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MIDDLE EAST CRISIS OP-ED

Catholic Bishops: Two wrongs don’t make a right; lives of both Israelis and Palestinians are precious

Catholic Bishops: Two wrongs don’t make a right; lives of both Israelis and Palestinians are precious
President of the Southern African Catholic Bishops’ Conference, Bishop Sithembele Sipuka. (Photo: Supplied)

In a statement about the Middle East crisis, the Southern African Catholic Bishops’ Conference called for a de-escalation of the war, and peace.

The president of the Southern African Catholic Bishops’ Conference, Bishop Sithembele Sipuka, in a statement released on Tuesday, said: “Hamas’s killing of ordinary Israeli civilians can never be justified, even by the cause Hamas claims to be fighting for. Equally, the hurt, anger and sense of obligation by the Israeli government to avenge Hamas’s acts and prevent it from causing further harm does not justify the means they apply towards this end as it results in the suffering and death of innocent Palestinians.

“Two wrongs do not make a right; the innocent lives of both the Israelis and Palestinians are precious and must be protected.”

The bishops called for a de-escalation of the war, and peace. “We particularly request an immediate restoration of food supply, electricity and healthcare to the Palestinian people in Gaza, which are basic necessities of life,” Sipuka said.  

“We pray that our shared appreciation for the preciousness of life will see us finding a peaceful solution to the longstanding tension between these two nations.”   

The bishop affirmed Israel’s “right and obligation” to protect its citizens.  

Sipuka said the bishops noted that the “bombardment [of Gaza] is causing the suffering and death of a huge number of civilian Palestinians with no connection to Hamas activities”. 

The bishops appealed for a ceasefire and a “humane way” of dealing with the current situation to eliminate further suffering and deaths.  

Asked about the Southern African Catholic Bishops’ Conference reaction to the government’s position that Israel is an apartheid state, Sipuka said: “The bishops have not discussed the government’s position on Israel.”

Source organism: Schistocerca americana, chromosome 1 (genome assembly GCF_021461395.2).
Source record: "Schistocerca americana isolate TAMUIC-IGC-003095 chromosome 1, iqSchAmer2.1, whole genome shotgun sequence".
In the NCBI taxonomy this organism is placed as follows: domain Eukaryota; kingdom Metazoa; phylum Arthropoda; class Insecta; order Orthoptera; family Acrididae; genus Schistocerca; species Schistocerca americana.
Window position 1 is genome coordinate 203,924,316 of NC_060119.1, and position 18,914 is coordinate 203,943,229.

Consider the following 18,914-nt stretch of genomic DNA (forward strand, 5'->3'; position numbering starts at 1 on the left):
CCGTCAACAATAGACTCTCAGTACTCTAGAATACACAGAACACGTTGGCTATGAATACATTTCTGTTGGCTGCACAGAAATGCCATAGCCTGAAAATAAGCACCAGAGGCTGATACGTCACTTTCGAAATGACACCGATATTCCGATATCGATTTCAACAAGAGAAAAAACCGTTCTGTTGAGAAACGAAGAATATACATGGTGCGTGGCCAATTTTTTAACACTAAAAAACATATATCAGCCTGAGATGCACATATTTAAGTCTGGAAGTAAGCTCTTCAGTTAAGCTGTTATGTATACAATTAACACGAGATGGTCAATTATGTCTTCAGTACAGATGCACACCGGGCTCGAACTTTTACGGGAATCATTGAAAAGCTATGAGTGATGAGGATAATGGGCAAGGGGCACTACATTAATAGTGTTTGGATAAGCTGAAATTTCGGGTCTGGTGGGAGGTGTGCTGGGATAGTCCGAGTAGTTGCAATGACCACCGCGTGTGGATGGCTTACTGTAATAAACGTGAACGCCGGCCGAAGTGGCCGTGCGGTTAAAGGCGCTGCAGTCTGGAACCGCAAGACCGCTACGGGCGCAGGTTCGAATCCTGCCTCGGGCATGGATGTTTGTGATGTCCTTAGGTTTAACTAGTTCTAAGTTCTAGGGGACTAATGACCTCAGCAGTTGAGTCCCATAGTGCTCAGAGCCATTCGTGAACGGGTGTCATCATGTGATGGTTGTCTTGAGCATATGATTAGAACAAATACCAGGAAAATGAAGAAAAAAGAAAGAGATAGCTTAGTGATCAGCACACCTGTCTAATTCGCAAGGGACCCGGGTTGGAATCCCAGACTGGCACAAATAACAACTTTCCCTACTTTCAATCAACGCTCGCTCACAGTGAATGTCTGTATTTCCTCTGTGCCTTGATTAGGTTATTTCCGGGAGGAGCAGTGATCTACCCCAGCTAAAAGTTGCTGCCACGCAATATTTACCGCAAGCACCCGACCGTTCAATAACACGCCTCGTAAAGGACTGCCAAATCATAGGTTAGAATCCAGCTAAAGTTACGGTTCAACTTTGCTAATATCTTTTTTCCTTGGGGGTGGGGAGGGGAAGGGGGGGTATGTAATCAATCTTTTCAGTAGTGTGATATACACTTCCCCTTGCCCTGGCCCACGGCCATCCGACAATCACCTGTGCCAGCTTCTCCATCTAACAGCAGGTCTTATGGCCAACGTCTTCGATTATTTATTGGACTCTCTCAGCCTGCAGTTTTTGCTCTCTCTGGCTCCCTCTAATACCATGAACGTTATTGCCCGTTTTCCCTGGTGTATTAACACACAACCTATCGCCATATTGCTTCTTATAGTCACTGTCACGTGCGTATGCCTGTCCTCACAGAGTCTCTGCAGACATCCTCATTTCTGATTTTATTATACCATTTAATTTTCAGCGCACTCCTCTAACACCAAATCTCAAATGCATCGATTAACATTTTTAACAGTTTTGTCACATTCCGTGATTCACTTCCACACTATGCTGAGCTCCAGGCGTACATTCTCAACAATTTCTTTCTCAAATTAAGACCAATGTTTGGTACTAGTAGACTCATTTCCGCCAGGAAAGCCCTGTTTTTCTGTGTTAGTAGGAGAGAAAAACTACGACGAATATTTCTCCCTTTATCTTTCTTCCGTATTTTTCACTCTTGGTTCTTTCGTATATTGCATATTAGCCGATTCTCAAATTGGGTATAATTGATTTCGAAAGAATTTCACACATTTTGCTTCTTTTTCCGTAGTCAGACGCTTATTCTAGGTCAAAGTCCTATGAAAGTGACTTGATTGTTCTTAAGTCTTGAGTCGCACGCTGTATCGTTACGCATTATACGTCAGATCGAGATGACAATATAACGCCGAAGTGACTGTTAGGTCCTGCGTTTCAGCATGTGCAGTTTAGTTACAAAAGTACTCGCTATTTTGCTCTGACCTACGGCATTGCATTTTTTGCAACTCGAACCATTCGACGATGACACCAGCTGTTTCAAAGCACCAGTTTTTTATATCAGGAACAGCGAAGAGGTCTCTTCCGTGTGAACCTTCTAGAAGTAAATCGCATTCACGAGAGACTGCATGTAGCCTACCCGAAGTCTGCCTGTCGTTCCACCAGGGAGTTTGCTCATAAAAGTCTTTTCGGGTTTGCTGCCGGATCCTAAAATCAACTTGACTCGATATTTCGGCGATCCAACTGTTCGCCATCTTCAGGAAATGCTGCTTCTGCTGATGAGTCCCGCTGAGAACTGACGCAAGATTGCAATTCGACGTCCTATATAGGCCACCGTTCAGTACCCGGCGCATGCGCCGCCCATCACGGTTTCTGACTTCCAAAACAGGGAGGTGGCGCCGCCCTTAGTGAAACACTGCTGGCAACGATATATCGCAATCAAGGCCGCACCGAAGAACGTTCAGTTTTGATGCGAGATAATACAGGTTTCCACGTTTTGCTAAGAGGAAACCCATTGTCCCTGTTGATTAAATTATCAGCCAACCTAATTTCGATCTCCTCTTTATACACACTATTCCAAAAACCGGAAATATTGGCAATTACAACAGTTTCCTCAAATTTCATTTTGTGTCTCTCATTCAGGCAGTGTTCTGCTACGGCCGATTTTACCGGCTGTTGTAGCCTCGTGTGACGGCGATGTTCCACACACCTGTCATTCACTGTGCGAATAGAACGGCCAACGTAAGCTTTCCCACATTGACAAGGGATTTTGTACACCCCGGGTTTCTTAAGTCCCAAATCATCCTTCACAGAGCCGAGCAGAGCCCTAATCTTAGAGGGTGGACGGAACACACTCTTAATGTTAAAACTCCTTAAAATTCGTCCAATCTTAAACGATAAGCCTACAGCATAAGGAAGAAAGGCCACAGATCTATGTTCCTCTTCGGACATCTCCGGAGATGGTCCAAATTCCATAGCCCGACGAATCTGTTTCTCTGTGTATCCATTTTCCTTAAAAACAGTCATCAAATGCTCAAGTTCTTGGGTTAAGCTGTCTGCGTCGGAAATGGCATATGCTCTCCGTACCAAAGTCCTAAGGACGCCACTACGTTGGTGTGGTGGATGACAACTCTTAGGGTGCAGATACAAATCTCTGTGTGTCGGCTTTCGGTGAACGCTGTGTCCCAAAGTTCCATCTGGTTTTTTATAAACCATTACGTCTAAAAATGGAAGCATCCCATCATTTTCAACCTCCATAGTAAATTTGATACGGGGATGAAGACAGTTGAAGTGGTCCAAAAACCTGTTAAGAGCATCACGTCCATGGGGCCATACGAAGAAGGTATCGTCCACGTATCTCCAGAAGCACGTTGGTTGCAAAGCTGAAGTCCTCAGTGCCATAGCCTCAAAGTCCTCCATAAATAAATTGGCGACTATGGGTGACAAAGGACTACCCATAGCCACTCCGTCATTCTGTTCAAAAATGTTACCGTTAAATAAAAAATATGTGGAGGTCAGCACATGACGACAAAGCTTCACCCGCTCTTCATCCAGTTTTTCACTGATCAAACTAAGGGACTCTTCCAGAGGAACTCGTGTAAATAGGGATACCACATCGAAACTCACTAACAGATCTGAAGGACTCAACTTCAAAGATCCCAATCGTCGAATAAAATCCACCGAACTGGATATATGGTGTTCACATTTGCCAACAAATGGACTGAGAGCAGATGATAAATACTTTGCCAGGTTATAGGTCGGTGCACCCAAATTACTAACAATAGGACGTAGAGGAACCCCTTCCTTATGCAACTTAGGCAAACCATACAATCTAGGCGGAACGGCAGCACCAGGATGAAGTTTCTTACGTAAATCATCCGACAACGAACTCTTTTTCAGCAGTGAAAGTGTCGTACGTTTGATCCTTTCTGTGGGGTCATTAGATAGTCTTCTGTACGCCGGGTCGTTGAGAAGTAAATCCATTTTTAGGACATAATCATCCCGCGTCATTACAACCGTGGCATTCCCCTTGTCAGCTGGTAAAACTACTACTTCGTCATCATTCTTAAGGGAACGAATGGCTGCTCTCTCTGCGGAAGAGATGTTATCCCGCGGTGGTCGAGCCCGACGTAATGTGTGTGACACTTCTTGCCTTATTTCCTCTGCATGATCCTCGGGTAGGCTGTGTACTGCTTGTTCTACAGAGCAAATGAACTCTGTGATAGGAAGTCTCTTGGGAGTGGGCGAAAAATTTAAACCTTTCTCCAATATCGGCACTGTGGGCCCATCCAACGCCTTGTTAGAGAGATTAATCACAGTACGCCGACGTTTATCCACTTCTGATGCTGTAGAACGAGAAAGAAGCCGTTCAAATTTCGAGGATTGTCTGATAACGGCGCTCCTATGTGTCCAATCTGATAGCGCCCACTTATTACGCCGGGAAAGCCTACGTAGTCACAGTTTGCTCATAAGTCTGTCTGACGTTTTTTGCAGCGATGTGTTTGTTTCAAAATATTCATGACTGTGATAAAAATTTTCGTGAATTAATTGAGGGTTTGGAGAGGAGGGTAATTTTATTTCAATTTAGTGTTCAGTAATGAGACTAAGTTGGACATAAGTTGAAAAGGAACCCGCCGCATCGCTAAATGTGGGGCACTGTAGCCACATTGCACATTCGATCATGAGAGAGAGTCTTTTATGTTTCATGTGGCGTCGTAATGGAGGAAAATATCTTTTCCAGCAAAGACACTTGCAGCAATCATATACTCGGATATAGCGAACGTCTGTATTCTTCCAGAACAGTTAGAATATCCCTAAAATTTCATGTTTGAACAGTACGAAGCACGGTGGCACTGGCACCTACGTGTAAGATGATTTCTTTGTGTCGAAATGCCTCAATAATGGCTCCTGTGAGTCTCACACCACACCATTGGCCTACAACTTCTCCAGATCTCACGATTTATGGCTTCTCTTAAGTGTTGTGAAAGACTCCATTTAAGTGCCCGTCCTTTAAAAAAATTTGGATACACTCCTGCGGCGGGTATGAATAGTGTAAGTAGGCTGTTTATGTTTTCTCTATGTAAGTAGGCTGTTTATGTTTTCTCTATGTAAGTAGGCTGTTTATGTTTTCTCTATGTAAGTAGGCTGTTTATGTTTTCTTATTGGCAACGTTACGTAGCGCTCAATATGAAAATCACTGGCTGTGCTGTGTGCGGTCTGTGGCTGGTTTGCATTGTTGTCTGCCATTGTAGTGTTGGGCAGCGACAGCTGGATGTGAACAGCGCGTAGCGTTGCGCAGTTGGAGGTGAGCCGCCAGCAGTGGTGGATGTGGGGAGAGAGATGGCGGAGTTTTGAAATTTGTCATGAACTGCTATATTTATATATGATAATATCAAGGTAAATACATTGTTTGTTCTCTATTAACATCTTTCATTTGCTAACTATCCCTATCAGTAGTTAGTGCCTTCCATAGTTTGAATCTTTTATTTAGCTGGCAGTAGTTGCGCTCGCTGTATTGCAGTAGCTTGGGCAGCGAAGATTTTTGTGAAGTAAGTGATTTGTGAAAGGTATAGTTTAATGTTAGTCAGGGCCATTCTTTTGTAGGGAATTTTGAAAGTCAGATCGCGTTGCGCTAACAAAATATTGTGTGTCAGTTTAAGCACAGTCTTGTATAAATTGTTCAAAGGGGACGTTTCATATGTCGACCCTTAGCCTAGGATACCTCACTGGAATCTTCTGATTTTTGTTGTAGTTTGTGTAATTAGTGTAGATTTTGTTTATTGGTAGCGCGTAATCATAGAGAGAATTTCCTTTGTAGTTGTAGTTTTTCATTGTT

The secretary-general of the Southern African Catholic Bishops’ Conference, Father Hugh O’Connor, said the relationship between the Catholic and Jewish communities in South Africa was cordial, and they generally met at interfaith gatherings.  

“The Catholic Church, in its relationship with non-Christian religions, is guided by Nostra aetate — a document that describes the Church’s relationship with people of the Jewish and Muslim faiths,” O’Connor said.  

In Nostra aetate, the Catholic Church condemns anti-Semitism “directed against Jews at any time and by anyone”. The document says that the Church regards those of the Muslim faith “with esteem”.   

In a letter to the Archdiocese of Cape Town, the newly created cardinal Archbishop Stephen Brislin said, “The violence, destruction and loss of life is deplorable and horrifying. Our hearts and prayers go out to those who have lost loved ones, those who have been maimed, those who are displaced and those who have been taken hostage.” 

Brislin warned that although “there are those who seek facile interpretations of the conflict, there is no single narrative that captures the full context of what is presently happening in the Holy Land”. 

The cardinal said that “the particular situation in the Holy Land is of special concern” because “it is the land so spiritually tied to our faith”. He also said that the conflict had the potential to have “terrible international consequences and could easily lead to a frightening escalation of violence”.  

For many years, Brislin has been part of the Holy Land Coordination group that periodically visits Israel to show solidarity with the oppressed Christians there.  

He told his flock in Cape Town that over the years, on his many visits, “I have sat around the table with Jewish families in Jerusalem sharing Shabbat meals or as I drank coffee with Palestinians in the West Bank or Gaza and heard of their longing for liberation, I have seen how many seek a just peace.”  

The Cardinal warned, “Peace will never be attained through the barrel of a gun and it is the peacemakers who keep the flame of hope alive in what seems like an increasingly dark situation.” DM

Fr Russell Pollitt SJ (entered the Jesuits 2001; ordained 2006) is the Director of the Jesuit Institute of South Africa.

Gallery

Comments - Please in order to comment.

  • Mordechai Yitzchak says:

    Remind me again where the Catholic Church was the last time this many Jewish lives were at stake?

    “After 1945, the silence of the church leadership and the widespread complicity of “ordinary Christians” compelled leaders of both churches to address issues of guilt and complicity during the Holocaust—a process that continues internationally to this day.”
    Author(s): United States Holocaust Memorial Museum, Washington, DC

  • ilike homophones says:

    yes

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